The irony is that I myself am not immune to the attraction of these archetypes. And that I had to spend a lot of time and thought to getting over my own internalised homophobia which made me despise myself because I wasn't real man enough, and made me deeply uncomfortable with flamers. But the first step to coming to terms with this is to recognise it for what it is.

I'm sure I'll get heaps of emails and comments, saying stuff like "but that's just what I like/dislike, it's not homophobia." Fair enough. But the question is: why do we have these likes and dislikes? Our personal values don't happen in a vacuum. They are affected, coloured, driven by societal values. We must understand, because if we end up disliking ourselves because we don't conform to some outdated sexist stereotype than we will just get hurt. Effeminate gay men are us, too. Flamers have feelings. Until they/we are whole-heartedly accepted, gay liberation will not be complete.

[This is the third of a linked series of posts. The previous two are Darl and Homophobia and Behaviour Modification. These articles I wrote for Wilde Oats also consider some of the issues I touch on here: The End of Gay and Gay, Then and Now.]

The Village People, making fun of the stereotypes.

*the first book written in Afrikaans was written in Arabic script to convert the "Malay" (Indonesian) Muslim slaves in Cape Town in the early 19th century. Ironic that their creole of Dutch became the language of the apartheid regime. Now there's self-hatred for you! And apartheid is pronounced apart+hate. Easy to remember.


Adam P said...

Difficult to argue with some of your contentions, Nigel. I do note, however, that the beautiful men you post here on occasion embody--without exception--that abhorrent archetype you're lashing out against. ;-)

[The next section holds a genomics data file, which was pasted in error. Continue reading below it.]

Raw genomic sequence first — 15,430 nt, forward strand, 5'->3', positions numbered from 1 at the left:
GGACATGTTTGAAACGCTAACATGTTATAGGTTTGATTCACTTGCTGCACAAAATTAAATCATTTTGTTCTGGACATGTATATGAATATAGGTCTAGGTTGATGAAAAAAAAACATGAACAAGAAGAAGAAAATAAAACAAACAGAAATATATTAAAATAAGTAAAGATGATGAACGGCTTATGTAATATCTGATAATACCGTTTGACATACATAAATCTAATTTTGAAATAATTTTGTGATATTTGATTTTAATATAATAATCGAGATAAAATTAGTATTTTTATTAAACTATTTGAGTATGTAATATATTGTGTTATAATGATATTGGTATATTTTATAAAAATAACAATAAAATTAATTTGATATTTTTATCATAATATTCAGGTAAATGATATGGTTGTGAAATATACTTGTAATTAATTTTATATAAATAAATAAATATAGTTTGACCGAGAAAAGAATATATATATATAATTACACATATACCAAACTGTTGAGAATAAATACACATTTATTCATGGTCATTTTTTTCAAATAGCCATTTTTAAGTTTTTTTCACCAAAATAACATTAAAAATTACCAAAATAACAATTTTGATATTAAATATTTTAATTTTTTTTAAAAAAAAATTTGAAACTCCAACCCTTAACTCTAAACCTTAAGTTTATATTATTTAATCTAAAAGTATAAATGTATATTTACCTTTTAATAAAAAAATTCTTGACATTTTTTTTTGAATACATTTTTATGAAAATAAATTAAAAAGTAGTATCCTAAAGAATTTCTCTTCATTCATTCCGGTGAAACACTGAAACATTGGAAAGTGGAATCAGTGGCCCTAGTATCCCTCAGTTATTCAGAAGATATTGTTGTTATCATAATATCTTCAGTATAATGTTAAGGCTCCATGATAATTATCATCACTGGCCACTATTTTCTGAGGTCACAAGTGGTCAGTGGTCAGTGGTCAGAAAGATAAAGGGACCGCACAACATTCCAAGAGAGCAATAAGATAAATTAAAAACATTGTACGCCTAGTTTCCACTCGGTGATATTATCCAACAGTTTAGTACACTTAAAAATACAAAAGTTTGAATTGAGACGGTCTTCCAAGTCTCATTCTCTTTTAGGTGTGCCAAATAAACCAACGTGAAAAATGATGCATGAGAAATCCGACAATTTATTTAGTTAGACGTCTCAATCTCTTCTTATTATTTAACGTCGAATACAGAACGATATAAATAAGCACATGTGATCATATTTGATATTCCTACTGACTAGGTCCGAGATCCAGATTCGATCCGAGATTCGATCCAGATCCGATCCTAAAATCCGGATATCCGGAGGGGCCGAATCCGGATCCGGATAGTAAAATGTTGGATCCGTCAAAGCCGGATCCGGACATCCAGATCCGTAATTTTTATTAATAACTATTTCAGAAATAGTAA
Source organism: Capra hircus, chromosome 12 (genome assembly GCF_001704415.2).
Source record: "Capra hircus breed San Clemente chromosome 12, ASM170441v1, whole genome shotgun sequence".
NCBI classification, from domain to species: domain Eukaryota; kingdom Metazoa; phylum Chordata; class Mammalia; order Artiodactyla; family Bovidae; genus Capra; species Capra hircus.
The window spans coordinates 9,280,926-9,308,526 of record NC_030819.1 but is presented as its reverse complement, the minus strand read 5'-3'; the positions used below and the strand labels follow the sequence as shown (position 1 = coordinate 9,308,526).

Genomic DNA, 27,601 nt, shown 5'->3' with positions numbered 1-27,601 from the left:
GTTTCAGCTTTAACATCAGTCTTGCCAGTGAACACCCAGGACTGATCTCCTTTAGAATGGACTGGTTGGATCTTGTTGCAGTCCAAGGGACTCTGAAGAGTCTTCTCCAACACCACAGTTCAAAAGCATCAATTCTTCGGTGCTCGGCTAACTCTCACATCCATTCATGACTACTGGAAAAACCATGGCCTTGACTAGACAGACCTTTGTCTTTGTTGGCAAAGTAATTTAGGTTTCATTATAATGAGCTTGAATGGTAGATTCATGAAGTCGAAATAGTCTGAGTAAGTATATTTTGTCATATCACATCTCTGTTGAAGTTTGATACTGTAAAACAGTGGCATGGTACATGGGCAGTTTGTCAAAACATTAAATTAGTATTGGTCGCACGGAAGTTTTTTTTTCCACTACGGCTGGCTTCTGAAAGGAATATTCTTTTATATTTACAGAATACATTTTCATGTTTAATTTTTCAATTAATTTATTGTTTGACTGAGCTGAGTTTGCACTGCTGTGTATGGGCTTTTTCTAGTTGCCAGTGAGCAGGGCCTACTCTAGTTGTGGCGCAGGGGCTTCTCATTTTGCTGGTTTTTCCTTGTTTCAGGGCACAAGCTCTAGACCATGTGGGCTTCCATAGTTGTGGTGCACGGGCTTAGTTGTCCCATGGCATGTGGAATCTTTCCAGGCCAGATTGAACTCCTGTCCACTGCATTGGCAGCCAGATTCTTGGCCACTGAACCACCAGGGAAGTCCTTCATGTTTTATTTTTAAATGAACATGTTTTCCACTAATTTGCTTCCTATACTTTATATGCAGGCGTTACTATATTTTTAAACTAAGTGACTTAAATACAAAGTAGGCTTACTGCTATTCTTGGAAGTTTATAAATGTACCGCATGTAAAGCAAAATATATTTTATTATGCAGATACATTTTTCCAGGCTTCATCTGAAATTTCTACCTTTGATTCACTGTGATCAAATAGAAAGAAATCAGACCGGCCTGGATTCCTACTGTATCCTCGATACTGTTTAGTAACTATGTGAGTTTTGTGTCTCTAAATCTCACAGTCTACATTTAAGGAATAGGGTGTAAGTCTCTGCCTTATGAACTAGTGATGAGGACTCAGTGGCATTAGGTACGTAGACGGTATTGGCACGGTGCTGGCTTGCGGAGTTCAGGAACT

Nigel said...

You intrigue me, Adam. You mean you can tell just from the picture whether a beaut guy is a flamer or not? ;-)

Hunter said...

Rather than posting at the group, I thought I'd leave this here.

A fairly simple explanation occurs to me. Men who love men love men -- and that means our cultural determination of what makes a "man."

Forty years ago, we had no real role models: gays were not real men, so they had to be effeminate, which also goes a long way to fueling the stereotype. (Not that that's an accurate perception -- there were plenty of "normal" gay guys in the 50s and 60s. They just weren't immediately identifiable.) Now we do have those models --- even athletes are coming out. Flamers -- i.e., effeminate men -- are now even further marginalized than they were.

I have to admit that flamers do not attract me -- my first impulse is to say "Will you just calm down for a minute?" And then I remember that in my teens I was a little effeminate -- I didn't know any other way to be. Never underestimate the degree to which role models impact your identity.

PietB said...

Doesn't this come under the heading of "Don't judge a book . . ."? I've lived in or near San Francisco -- and heaven knows it doesn't get any gayer than SF -- for something like forty years and I will testify that some of the strongest (and yes most masculine) men I've known over these four decades have been flaming queens, while some of the most ineffectual, unhandy, helpless guys were leather daddies. And you haven't seen a catfight until you've seen two leathermen get into it on the Opera House steps. I think too many of us allow ourselves to make snap judgements and then don't revisit them.

Nigel said...

Hunter's comment:

When I was growing up I didn't know there were "masculine" gays. Because those guys "passed", so they only gays one knew about were the effeminate ones. So yes, that came to be the stereotype. It still is, often, in TV and films and in the general cultural consciousness.

Piet's comment:

You are exactly right about the cliches. People are too complex to be locked into a closed box. And it's amazing how good it feels to set aside the prejudices and just enjoy others for what they are. One of the most 'femme' guys I knew was an aggressive (and very satisfying) top in bed.

Hunter said...

Piet, Nigel --

No argument -- I think that was really part of what I was trying to say. And yes, one of my early boyfriends came across as a dizzy queen -- and was tough as nails.